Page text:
A 3D model of Hinkley Point C nuclear power station in Somerset, England. — GOV.UK

LONDON — Britain will set out a plan to expand nuclear and offshore wind power on Thursday in a drive to bolster its energy independence at a time of surging prices and Russia’s invasion of Ukraine. 

It will increase wind, nuclear and solar generation, while supporting production of domestic oil and gas in the near term, the government said, adding that 95% of electricity by 2030 could be low-carbon. 

Nuclear is central to the plan, with an ambition to increase capacity to 24GW by 2050. That would meet around a quarter of projected electricity demand, up sharply from about 14% today. 

Prime Minister Boris Johnson said the plan would scale up “affordable, clean and secure energy made in Britain, for Britain.” 

He said it would “reduce our dependence on power sources exposed to volatile international prices we cannot control, so we can enjoy greater energy self-sufficiency with cheaper bills.” 

The targets include up to 50GW of offshore wind by 2030. Up to 5GW would come from floating installations in deeper seas. There would also be a new licensing round for North Sea oil and gas, and a consultation on rules for solar projects.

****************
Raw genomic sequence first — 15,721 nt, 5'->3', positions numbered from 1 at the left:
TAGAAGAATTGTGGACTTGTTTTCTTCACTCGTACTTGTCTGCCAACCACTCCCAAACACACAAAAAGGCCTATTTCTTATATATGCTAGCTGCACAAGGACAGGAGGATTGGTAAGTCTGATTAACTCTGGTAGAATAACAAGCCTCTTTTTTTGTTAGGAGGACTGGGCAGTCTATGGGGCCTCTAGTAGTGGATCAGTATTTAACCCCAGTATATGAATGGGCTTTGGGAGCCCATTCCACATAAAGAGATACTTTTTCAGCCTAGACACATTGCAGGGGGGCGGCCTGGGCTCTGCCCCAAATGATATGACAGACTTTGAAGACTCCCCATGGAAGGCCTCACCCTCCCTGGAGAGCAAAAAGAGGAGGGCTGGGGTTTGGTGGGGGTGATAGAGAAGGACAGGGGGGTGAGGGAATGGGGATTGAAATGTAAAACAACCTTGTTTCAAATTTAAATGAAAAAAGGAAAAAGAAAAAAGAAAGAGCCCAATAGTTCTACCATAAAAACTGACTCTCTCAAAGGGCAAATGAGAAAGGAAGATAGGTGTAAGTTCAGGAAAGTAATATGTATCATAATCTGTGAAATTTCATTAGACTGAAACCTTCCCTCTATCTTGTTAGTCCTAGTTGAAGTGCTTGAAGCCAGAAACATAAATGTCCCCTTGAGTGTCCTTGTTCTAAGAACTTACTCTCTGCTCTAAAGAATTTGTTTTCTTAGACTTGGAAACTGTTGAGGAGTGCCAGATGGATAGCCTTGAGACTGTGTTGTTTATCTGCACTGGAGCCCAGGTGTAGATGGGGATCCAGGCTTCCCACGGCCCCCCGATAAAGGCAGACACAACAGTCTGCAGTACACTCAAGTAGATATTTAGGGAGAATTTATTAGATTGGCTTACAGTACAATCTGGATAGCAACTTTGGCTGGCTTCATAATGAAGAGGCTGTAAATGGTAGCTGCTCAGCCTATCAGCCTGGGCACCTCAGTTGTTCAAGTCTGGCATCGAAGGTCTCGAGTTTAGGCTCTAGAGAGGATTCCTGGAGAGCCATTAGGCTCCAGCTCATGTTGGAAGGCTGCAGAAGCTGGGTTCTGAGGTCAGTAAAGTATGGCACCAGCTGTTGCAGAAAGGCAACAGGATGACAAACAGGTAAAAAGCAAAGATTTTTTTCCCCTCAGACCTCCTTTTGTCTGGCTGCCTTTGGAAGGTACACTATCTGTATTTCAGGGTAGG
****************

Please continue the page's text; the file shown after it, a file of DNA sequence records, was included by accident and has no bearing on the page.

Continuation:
Mr. Johnson had promised the strategy almost a month ago but it has been delayed by disputes over funding and opposition by some lawmakers to onshore wind farms. 

The plan will have no immediate impact on supply or prices that have helped push UK inflation to a 30-year high, but increased nuclear, solar, wind and hydrogen will help the long-term shift from fossil fuels. 

Energy prices surged last year as the global economy reopened after the pandemic. Russia’s invasion of Ukraine sent them higher again. 

Unlike Germany, Britain is not dependent on Russian energy, with the country supplying 8% of oil demand and less than 4% of natural gas — but it will be hit by competition as Europe seeks alternative sources. 

London said on Wednesday it would ban imports of Russian oil and coal by the end of the year, and would phase out Russian gas as soon as possible. 

Surging prices caused British consumer bills to rise 54% in April, and industries such as producers of glass, steel and chemicals say they cannot compete when prices are so high. 

Gas-fired plants generated 40% of Britain’s electricity in 2021, with wind providing 20%, nuclear 14%, imports 9% and others such as bioenergy, solar and coal the rest. 

The government said it would push forward new nuclear projects as soon as possible, including at the Wylfa site in Anglesey, Wales. 

A new body — Great British Nuclear — will be set up, it said, and up to eight new reactors could be delivered, equivalent to one a year instead of one a decade. 

All but one of Britain’s existing nuclear plants are scheduled to close by 2030 and the first new plant in more than 20 years, Hinkley Point C, is expected to come online in 2026, almost a decade later than originally promised. — Kate Holton and Susanna Twidale/Reuters